The study offers an interpretation of the political theory of Hannah Arendt identifying it as a specific phenomenological and ontological discourse. It then focuses on the aporia hidden in Hannah Arendt’s concept of political action, i.e. the antinomy between the fleetingness of an action and the identities born from it on one side, and the proclaimed permanency of action and its outcomes on the other. This particular aporia is examined on the background of her description of the loss of the common human world as a consequence of the development of the modern science and technology, the growth of totalitarianism, and the concept of history as outlined in Arendt’s study of American Revolution.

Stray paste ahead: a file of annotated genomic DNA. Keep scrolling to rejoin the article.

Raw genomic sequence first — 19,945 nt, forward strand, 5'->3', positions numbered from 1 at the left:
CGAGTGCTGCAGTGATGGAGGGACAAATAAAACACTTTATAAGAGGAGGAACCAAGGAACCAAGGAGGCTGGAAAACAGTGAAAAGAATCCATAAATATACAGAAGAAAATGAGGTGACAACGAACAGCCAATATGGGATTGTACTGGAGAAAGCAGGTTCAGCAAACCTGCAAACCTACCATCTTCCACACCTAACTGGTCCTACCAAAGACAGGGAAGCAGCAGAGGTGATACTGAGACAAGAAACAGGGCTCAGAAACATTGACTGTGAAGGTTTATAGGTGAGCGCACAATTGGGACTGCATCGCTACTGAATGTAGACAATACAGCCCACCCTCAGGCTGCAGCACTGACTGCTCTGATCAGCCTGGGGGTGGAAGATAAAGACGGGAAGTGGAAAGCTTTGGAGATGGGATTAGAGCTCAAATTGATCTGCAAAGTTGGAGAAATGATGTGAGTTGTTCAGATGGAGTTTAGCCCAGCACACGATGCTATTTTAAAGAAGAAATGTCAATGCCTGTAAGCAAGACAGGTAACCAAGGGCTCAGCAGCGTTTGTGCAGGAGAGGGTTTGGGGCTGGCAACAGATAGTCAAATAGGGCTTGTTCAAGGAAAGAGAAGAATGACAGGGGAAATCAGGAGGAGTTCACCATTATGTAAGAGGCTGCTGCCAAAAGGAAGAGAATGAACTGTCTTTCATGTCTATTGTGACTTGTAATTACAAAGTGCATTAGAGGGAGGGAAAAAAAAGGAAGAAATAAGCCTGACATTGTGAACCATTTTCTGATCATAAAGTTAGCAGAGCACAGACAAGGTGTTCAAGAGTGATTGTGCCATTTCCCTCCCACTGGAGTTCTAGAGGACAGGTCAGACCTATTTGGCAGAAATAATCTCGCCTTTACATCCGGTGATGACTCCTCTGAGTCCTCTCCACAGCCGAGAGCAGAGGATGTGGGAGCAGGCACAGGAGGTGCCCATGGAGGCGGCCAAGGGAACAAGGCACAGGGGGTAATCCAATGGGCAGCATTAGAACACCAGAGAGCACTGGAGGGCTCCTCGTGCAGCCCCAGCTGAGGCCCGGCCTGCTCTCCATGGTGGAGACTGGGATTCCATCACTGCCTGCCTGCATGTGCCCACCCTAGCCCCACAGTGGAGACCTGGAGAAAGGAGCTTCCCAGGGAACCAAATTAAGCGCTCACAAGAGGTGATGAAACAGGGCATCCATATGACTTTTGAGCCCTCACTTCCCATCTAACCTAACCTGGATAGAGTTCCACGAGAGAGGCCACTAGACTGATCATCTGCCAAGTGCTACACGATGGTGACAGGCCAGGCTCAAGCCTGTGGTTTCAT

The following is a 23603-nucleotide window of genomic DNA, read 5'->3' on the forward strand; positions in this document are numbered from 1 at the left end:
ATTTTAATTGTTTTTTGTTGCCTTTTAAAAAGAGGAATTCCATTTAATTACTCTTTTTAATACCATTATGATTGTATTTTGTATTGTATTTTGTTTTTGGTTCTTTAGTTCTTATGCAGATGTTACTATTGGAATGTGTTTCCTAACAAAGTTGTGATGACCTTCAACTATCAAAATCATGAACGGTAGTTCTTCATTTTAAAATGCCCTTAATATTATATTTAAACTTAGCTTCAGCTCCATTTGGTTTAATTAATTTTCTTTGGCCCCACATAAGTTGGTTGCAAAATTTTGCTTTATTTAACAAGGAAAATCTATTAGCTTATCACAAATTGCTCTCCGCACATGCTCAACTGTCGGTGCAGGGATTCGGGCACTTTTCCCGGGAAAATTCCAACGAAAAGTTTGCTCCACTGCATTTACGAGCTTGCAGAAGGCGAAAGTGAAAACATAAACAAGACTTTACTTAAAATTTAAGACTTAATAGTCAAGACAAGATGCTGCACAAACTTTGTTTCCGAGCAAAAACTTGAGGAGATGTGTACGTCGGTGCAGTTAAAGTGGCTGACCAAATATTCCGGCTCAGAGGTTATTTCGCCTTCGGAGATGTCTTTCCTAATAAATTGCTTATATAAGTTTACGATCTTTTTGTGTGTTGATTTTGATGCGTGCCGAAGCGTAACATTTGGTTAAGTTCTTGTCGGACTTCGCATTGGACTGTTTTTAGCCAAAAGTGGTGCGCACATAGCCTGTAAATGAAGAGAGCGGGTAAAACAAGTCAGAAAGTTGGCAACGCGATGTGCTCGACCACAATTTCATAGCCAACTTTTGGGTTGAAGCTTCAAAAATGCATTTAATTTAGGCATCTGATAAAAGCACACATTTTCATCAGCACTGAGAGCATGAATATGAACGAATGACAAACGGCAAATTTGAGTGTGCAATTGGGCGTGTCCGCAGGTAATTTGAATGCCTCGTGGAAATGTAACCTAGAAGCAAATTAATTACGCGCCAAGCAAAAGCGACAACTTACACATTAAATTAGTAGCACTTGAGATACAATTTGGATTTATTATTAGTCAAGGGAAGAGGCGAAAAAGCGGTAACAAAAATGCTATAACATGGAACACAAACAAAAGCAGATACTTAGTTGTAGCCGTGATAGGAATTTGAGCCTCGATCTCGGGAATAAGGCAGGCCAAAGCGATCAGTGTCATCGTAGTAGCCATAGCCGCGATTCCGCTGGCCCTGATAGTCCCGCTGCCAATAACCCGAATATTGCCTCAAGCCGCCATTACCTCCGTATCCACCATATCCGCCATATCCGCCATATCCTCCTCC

Action, Hannah Arendt, Ontology, Person, Phenomenology, Political theory